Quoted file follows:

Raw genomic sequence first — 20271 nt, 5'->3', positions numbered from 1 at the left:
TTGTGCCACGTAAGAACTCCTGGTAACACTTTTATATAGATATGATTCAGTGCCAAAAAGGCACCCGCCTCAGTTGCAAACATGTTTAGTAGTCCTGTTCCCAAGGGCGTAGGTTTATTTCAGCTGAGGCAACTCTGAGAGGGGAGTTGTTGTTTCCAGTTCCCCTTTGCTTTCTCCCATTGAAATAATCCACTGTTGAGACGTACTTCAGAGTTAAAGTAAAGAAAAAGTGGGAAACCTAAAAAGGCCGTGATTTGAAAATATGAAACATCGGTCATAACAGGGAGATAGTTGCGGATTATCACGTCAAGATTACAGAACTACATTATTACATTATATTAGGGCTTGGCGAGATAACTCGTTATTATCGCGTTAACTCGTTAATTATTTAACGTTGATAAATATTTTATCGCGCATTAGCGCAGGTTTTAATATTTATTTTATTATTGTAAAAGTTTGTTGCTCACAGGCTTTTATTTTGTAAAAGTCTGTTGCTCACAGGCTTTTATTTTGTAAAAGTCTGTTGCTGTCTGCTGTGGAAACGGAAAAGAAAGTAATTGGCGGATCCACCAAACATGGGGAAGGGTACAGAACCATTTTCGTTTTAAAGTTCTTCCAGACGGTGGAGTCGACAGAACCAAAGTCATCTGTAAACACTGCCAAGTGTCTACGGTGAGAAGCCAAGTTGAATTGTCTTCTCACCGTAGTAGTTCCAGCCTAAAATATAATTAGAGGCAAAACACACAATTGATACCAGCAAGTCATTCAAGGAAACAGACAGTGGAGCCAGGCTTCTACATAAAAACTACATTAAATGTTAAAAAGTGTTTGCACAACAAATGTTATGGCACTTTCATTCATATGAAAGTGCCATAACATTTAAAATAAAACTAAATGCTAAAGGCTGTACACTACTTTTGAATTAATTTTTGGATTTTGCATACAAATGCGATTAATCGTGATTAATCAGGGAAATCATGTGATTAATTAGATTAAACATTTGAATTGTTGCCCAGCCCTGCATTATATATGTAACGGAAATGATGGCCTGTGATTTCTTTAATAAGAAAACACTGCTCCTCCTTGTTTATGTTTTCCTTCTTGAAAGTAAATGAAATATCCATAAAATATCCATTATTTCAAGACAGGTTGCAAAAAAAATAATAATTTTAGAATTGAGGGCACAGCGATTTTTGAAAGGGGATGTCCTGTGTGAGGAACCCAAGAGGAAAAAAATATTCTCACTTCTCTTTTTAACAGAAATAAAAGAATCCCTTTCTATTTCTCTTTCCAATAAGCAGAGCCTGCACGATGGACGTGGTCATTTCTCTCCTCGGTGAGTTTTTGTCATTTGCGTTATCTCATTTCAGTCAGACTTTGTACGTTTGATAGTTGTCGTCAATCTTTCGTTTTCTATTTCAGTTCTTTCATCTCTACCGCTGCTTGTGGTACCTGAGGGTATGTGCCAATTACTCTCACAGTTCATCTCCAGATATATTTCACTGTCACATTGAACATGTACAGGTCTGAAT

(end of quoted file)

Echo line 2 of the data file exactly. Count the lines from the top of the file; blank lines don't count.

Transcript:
TTGTGCCACGTAAGAACTCCTGGTAACACTTTTATATAGATATGATTCAGTGCCAAAAAGGCACCCGCCTCAGTTGCAAACATGTTTAGTAGTCCTGTTCCCAAGGGCGTAGGTTTATTTCAGCTGAGGCAACTCTGAGAGGGGAGTTGTTGTTTCCAGTTCCCCTTTGCTTTCTCCCATTGAAATAATCCACTGTTGAGACGTACTTCAGAGTTAAAGTAAAGAAAAAGTGGGAAACCTAAAAAGGCCGTGATTTGAAAATATGAAACATCGGTCATAACAGGGAGATAGTTGCGGATTATCACGTCAAGATTACAGAACTACATTATTACATTATATTAGGGCTTGGCGAGATAACTCGTTATTATCGCGTTAACTCGTTAATTATTTAACGTTGATAAATATTTTATCGCGCATTAGCGCAGGTTTTAATATTTATTTTATTATTGTAAAAGTTTGTTGCTCACAGGCTTTTATTTTGTAAAAGTCTGTTGCTCACAGGCTTTTATTTTGTAAAAGTCTGTTGCTGTCTGCTGTGGAAACGGAAAAGAAAGTAATTGGCGGATCCACCAAACATGGGGAAGGGTACAGAACCATTTTCGTTTTAAAGTTCTTCCAGACGGTGGAGTCGACAGAACCAAAGTCATCTGTAAACACTGCCAAGTGTCTACGGTGAGAAGCCAAGTTGAATTGTCTTCTCACCGTAGTAGTTCCAGCCTAAAATATAATTAGAGGCAAAACACACAATTGATACCAGCAAGTCATTCAAGGAAACAGACAGTGGAGCCAGGCTTCTACATAAAAACTACATTAAATGTTAAAAAGTGTTTGCACAACAAATGTTATGGCACTTTCATTCATATGAAAGTGCCATAACATTTAAAATAAAACTAAATGCTAAAGGCTGTACACTACTTTTGAATTAATTTTTGGATTTTGCATACAAATGCGATTAATCGTGATTAATCAGGGAAATCATGTGATTAATTAGATTAAACATTTGAATTGTTGCCCAGCCCTGCATTATATATGTAACGGAAATGATGGCCTGTGATTTCTTTAATAAGAAAACACTGCTCCTCCTTGTTTATGTTTTCCTTCTTGAAAGTAAATGAAATATCCATAAAATATCCATTATTTCAAGACAGGTTGCAAAAAAAATAATAATTTTAGAATTGAGGGCACAGCGATTTTTGAAAGGGGATGTCCTGTGTGAGGAACCCAAGAGGAAAAAAATATTCTCACTTCTCTTTTTAACAGAAATAAAAGAATCCCTTTCTATTTCTCTTTCCAATAAGCAGAGCCTGCACGATGGACGTGGTCATTTCTCTCCTCGGTGAGTTTTTGTCATTTGCGTTATCTCATTTCAGTCAGACTTTGTACGTTTGATAGTTGTCGTCAATCTTTCGTTTTCTATTTCAGTTCTTTCATCTCTACCGCTGCTTGTGGTACCTGAGGGTATGTGCCAATTACTCTCACAGTTCATCTCCAGATATATTTCACTGTCACATTGAACATGTACAGGTCTGAAT